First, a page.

There’s a really good model, which is exactly what you’ve just explained. I’m sure you’ve seen it, which is the grid, the different types of technology and how you should buy or build. So you’ve got the kind of first stage which is the commodity Use, which is what you’re getting at, which is, you know, databases, cloud storage, hosting, its all commoditized, you know, then you’ve got the kind of specific functionalities that have already been built. But you don’t need to rebuild, like a dialogue manager, or you know, from hearing you speak, your kind of like Knowledge Graph and stuff like that seems to fall into that category where it’s already been built, you can just use out the box. And then you’ve got these kinds of like, very specific company or industry specific things that no one’s providing for, which you would need to build. So for example, if you have a very particular line of business system, and there’s no integrations to it, you can’t just go and buy off the shelf, a piece of middleware that will just do it, that will be what you’d need to build. But the components that you could just buy off the shelf and combine that with commoditized, kind of like, you know, readily available services. And through that you can kind of stitch together your architecture, it sounds as though that’s kind of what you’re describing there.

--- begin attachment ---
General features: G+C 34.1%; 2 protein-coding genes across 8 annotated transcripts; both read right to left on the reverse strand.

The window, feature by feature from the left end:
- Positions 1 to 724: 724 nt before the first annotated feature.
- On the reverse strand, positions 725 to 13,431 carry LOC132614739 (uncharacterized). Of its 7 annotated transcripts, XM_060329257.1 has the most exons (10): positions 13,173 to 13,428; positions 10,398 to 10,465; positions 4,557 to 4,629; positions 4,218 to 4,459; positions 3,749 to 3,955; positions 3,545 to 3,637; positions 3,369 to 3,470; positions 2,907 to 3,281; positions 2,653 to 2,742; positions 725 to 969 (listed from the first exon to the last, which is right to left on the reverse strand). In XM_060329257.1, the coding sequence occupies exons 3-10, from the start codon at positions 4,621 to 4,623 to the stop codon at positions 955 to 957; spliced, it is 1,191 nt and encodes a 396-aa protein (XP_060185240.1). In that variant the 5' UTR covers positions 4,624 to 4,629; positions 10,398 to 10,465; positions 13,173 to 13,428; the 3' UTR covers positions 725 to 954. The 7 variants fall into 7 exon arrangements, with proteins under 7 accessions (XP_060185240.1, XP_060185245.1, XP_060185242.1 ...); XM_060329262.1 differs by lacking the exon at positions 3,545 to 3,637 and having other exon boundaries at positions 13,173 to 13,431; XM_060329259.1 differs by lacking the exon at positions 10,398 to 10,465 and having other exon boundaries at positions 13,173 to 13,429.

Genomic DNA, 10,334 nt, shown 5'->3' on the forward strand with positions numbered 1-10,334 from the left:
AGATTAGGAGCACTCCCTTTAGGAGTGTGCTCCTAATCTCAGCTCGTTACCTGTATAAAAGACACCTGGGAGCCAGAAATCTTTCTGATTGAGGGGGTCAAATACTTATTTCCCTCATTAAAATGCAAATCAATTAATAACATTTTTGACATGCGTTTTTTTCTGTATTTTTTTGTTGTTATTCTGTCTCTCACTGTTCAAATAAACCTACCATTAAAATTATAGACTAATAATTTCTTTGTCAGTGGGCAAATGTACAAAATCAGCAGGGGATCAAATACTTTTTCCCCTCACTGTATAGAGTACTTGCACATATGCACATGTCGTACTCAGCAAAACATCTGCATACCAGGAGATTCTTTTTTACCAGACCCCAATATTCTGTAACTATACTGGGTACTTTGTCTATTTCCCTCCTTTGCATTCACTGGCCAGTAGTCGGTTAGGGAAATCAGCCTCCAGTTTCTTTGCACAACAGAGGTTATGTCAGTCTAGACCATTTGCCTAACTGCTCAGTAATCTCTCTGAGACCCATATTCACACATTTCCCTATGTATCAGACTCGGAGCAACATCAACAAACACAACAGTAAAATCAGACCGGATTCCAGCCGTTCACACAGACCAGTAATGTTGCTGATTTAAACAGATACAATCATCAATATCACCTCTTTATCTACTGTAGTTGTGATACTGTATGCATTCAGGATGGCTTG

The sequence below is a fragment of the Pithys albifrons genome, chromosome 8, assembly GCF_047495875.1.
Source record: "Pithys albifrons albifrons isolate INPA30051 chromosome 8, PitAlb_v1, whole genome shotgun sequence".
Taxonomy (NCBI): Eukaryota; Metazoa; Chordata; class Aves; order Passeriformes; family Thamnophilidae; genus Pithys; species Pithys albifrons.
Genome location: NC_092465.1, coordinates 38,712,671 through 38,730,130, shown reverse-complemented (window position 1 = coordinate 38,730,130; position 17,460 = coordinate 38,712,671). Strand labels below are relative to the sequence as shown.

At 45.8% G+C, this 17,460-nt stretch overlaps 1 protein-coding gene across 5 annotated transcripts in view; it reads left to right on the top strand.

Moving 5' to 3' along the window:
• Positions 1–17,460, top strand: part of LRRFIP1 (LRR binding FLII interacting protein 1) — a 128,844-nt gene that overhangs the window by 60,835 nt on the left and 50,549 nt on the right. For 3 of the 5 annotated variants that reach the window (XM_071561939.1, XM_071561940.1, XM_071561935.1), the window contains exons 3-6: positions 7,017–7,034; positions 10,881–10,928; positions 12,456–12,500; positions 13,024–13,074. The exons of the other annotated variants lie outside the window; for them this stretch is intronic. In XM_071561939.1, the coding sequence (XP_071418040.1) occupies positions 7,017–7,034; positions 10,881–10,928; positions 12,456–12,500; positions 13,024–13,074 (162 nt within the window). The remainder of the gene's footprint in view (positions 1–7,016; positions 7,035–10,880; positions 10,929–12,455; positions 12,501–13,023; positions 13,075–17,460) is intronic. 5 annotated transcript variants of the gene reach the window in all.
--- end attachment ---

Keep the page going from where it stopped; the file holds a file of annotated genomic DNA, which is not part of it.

Muddu Sudhakar 35:53
Yeah, absolutely. I mean, you can go build it. Now, let’s compare both of them build versus buy, always, when you try to build, you can’t build this with four or five people or 10 people. And that’s another mistake. If you really want to build, let’s make sure that you have enough money to build today. And also to maintain, you can’t build with X number of people, and then I’ll put it into a cold ice to continue, it’s not gonna happen. If this is a request, finish the software, you have to change yourself to requirements will change constantly.

Muddu Sudhakar 36:20
So the most people if you try to build, build versus buy still 10 to 15x difference. So if you really want to build, let’s make sure that you’re building it and you have a good business case and ROI, and you have enough dollars to build. Right?

Muddu Sudhakar 36:34
So an average build today will still cost five to $10 million, or even $20 million. If you do not have that much expense, don’t bother building it. Right? You may have a need to customise it, but do you have the budget to it? Do you really need to add my customers to it? If not, take some of the shelf components. Right?

Muddu Sudhakar 36:52